In keeping with his reportorial record, even Peter Arnett's apology lacked credibility. While he apologized to the American people for making a "misjudgment," he vitiated the request for forgiveness by adding, "I said over the weekend what we all know about the war."
Not exactly. Arnett, who had been reporting from Baghdad for NBC, gave an impromptu interview to Iraqi TV that could have been scripted by Tariq Aziz. American war planners "clearly misjudged the determination of the Iraqi forces," Arnett explained. He then offered this endorsement of the Iraqi Ministry of Information (which has expelled reporters from the major networks): "For 12 years I have been coming here, and I've met unfailing courtesy and cooperation." Well, I wouldn't brag about it if I were you, Peter. You've been their chief toady over the years. Besides, to praise the Iraqi Ministry of Information is like praising Joseph Goebbels.
But Arnett was just warming up. He praised the spirit of the Iraqis in resisting the coalition. "This is clearly a city that is disciplined. The population is responsive to the government's requirements of discipline." Discipline is such an anodyne word -- so much nicer than terror, which is the real source of the regime's power.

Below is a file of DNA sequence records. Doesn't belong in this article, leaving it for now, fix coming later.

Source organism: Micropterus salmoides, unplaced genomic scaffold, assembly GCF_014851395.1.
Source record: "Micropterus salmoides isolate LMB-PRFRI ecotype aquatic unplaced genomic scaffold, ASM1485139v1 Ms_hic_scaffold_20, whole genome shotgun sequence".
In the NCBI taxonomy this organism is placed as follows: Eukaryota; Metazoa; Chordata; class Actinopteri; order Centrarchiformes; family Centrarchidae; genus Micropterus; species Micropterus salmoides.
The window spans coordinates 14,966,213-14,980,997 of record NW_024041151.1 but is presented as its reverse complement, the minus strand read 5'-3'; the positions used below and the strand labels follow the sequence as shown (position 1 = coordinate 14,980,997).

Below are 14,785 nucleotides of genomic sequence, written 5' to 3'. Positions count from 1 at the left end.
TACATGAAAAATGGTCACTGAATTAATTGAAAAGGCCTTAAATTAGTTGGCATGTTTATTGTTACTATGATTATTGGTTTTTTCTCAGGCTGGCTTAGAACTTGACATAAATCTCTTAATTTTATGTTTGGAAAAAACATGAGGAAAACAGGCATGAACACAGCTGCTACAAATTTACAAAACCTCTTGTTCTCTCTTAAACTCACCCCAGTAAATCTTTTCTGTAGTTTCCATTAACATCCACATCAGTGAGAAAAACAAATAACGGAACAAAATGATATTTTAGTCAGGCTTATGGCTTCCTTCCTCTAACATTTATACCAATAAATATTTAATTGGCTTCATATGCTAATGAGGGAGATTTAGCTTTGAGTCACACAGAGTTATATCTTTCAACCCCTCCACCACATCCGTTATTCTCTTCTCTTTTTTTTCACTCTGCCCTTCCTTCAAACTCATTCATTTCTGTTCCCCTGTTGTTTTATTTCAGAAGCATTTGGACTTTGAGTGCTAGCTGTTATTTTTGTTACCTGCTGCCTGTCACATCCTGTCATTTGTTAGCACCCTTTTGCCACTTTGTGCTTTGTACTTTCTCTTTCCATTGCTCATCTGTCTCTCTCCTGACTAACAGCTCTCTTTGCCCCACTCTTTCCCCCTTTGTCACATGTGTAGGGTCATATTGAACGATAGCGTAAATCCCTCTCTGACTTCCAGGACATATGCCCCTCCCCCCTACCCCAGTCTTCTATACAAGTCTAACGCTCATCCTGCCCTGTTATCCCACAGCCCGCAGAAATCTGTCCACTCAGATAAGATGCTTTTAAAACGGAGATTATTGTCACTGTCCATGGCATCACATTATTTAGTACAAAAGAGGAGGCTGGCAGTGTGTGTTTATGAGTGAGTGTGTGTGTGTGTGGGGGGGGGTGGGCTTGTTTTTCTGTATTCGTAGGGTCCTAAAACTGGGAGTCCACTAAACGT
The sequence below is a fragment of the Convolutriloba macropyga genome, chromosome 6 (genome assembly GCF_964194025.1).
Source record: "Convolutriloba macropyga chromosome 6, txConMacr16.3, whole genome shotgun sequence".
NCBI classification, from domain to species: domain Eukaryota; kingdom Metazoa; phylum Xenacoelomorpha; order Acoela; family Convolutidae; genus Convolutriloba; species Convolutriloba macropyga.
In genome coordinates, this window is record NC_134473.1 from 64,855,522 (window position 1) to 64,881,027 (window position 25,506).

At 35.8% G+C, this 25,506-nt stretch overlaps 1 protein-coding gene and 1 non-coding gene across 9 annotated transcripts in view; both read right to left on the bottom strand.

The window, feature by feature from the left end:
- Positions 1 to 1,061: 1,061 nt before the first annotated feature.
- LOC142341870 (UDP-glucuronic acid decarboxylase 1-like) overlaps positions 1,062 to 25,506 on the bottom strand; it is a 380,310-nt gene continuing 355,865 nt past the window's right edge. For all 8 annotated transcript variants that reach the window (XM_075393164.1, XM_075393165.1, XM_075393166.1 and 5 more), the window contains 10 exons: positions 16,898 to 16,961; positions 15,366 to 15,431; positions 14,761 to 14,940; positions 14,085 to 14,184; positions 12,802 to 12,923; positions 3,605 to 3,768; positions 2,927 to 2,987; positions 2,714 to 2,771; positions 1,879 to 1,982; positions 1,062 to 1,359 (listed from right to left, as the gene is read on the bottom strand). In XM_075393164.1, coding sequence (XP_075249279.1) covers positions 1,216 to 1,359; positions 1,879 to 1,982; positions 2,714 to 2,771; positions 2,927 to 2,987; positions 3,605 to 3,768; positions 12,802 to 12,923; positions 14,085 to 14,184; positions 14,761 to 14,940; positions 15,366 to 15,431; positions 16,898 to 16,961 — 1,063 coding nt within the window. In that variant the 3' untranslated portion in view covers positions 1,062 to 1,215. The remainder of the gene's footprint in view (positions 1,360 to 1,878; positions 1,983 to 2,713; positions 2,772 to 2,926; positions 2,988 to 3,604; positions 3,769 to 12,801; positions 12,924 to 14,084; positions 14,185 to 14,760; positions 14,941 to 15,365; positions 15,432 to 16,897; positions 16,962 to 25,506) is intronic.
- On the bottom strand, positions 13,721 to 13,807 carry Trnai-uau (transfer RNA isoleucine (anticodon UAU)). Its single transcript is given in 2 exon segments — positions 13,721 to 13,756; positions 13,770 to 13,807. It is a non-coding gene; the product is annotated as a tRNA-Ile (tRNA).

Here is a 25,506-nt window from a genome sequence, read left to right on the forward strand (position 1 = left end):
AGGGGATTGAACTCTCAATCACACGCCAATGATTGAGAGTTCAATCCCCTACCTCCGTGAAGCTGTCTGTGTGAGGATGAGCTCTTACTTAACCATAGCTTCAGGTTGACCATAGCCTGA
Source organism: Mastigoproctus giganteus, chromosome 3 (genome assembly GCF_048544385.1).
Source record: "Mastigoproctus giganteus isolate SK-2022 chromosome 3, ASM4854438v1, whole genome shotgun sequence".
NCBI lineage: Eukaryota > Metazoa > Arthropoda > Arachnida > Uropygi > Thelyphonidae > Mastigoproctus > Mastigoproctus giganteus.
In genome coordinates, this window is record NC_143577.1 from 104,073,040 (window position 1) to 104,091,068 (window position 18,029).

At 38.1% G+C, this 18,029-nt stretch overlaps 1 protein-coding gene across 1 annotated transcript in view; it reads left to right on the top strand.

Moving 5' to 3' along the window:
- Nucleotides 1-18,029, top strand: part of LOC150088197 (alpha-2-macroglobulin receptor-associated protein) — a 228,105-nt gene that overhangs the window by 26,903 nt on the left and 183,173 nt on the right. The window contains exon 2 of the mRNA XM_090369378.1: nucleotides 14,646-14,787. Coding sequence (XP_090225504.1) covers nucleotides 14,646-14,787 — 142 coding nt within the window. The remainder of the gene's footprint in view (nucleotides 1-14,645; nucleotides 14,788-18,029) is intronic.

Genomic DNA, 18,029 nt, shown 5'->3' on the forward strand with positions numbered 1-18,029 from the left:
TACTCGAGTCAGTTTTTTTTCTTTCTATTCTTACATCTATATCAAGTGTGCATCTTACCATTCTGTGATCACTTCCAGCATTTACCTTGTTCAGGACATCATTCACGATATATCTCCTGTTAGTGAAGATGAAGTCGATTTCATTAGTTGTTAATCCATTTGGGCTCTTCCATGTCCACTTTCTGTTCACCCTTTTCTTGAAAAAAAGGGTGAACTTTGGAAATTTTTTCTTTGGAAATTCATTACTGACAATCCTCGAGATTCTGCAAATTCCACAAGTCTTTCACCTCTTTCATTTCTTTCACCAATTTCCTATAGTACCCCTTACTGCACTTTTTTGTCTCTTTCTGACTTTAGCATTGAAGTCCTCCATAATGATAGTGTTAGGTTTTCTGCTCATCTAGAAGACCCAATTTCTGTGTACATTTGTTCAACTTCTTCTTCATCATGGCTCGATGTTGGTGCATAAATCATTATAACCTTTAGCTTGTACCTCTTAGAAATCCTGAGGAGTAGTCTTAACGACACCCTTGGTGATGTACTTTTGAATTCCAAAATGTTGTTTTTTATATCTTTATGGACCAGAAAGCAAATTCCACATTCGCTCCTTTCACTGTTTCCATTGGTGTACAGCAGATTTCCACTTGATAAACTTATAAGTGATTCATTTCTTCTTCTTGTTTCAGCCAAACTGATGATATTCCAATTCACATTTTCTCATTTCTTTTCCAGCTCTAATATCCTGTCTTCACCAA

But then Arnett really went over the top, so keen was he to demonstrate to his Iraqi hosts that he was helping their war effort. "It is clear that within the U.S. there's a growing challenge to President Bush about the conduct of the war and also opposition to the war. So our reports about civilian casualties here, about the resistance of the Iraqi forces are going back to the U.S., and it helps those who oppose the war."
And so, ladies and gentleman, there is no doubt that Peter Arnett wins the useful idiot contest for this week. (NBC, after initially defending Arnett, gave him the ax the following day.)
But the fact that NBC, and before it, National Geographic Explorer, hired Arnett at all after his debacle at CNN reveals the tolerance among many in the press for anti-American bias of a particularly nasty kind.
15 Excerpts That Show How Radical, Weird And Out of Touch College Campuses Have Become | John Hawkins